Owner of the Daily Mail, the Daily Mail & General Trust plc, also has a 22 per cent stake in Cazoo and its owner Lord Rothermere is executive chairman of used car retailer.

How much money have Cazoo made?

Cazoo has made a lot of money by raising funding, and arguably not as much from actually selling cars – so far. It has gone through three rounds of funding, and has raised a total of £450m.

When it was officially launched in December 2019, it did so with £80m pre-launch backing.

In June it received another £25m, taking it to the £200m total.

Then in October it announced it had raised its biggest round of funding yet, £240m.

However, its results for the first year of trading showed a multi-million pound loss.

The business made a total loss of £18,921,615 in the period – £4m attributed to marketing costs, £2m to selling and distribution expenses – and had revenue of just £1.1m.

How much is Cazoo worth?

According to Cazoo, the company is now worth £2bn. In June, it announced the firm was worth $1bn (£800m) and when it topped up its funding to £450m, that value more than doubled too.

Are Cazoo going to float on the stock market?

So far, it says no. However, with new CFO Stephen Morana having floated some big names in the past, it’s easy to see why tongues are wagging.

Why did Cazoo buy Drover?

Drover is also a relatively new company, offering car subscriptions for new and used cars. Cazoo bought Drover in December 2020.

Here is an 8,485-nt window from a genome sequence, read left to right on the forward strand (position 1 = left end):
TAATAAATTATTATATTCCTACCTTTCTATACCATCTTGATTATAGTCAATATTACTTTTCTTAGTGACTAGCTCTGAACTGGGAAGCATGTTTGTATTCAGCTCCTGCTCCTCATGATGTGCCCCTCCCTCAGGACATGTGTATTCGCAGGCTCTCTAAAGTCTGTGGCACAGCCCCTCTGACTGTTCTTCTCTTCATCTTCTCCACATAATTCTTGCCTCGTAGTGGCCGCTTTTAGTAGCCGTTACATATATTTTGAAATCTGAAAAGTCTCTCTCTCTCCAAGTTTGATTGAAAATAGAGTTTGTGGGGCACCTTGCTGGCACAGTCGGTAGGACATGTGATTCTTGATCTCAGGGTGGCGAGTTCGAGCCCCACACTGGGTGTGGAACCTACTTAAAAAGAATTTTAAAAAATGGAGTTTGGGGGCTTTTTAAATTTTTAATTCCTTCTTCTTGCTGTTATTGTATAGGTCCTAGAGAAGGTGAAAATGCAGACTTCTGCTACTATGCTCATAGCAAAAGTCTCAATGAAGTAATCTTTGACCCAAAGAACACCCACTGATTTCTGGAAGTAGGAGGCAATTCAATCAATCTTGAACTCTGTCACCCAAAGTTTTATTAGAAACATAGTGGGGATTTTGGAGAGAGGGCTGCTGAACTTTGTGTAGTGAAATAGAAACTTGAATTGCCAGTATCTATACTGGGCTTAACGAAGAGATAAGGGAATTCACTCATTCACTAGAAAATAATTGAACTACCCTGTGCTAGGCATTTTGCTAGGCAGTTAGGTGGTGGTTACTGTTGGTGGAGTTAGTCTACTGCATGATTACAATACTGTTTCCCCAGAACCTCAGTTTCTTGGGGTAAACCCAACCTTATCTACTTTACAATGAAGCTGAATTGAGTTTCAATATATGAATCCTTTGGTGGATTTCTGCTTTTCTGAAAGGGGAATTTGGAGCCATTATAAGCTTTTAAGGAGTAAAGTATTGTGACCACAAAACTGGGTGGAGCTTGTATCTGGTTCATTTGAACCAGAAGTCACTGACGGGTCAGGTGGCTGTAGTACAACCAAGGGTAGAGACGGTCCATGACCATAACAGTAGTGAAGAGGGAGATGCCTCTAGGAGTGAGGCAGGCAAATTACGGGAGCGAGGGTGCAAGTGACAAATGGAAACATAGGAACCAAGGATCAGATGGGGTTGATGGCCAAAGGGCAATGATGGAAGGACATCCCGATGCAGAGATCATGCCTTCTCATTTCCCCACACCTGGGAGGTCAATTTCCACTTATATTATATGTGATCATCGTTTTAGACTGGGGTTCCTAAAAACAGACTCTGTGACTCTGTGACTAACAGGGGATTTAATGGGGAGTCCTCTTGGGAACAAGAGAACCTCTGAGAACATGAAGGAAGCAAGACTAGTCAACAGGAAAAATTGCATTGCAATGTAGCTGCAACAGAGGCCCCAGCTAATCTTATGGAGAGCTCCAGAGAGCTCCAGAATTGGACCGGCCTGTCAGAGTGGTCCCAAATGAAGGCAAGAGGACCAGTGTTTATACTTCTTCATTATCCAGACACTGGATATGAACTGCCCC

The two companies have a lot of similar and complementary features that make them seem like a good fit. In a lot of ways they’re two sides of the same coin, with the same aim of disrupting the car market and making it easier to buy or own a car.

How much did Cazoo buy Drover for?

Drover had just successfully raised £20.5m worth of funding, topping of its own investment to a total of £27.5m.

The price paid hasn’t been disclosed but it has been speculated that Drover could have been valued at £100m and that Cazoo would have paid in excess of that to save setting up their own subscription service later this year.

How much did Cazoo buy Imperial Cars for?

In July, Cazoo bought Imperial Car Supermarkets – a company that many would argue was the polar opposite to the used car website’s strategy.

Again, the price paid has not been disclosed.

As the deal was done in the early months of the pandemic, it’s difficult to speculate on how much the car supermarket would have been valued at – particularly as its latest results, released in November for the year ending May 31, 2020, show the company made a loss of £3.05m compared to a £1.3m profit in 2019.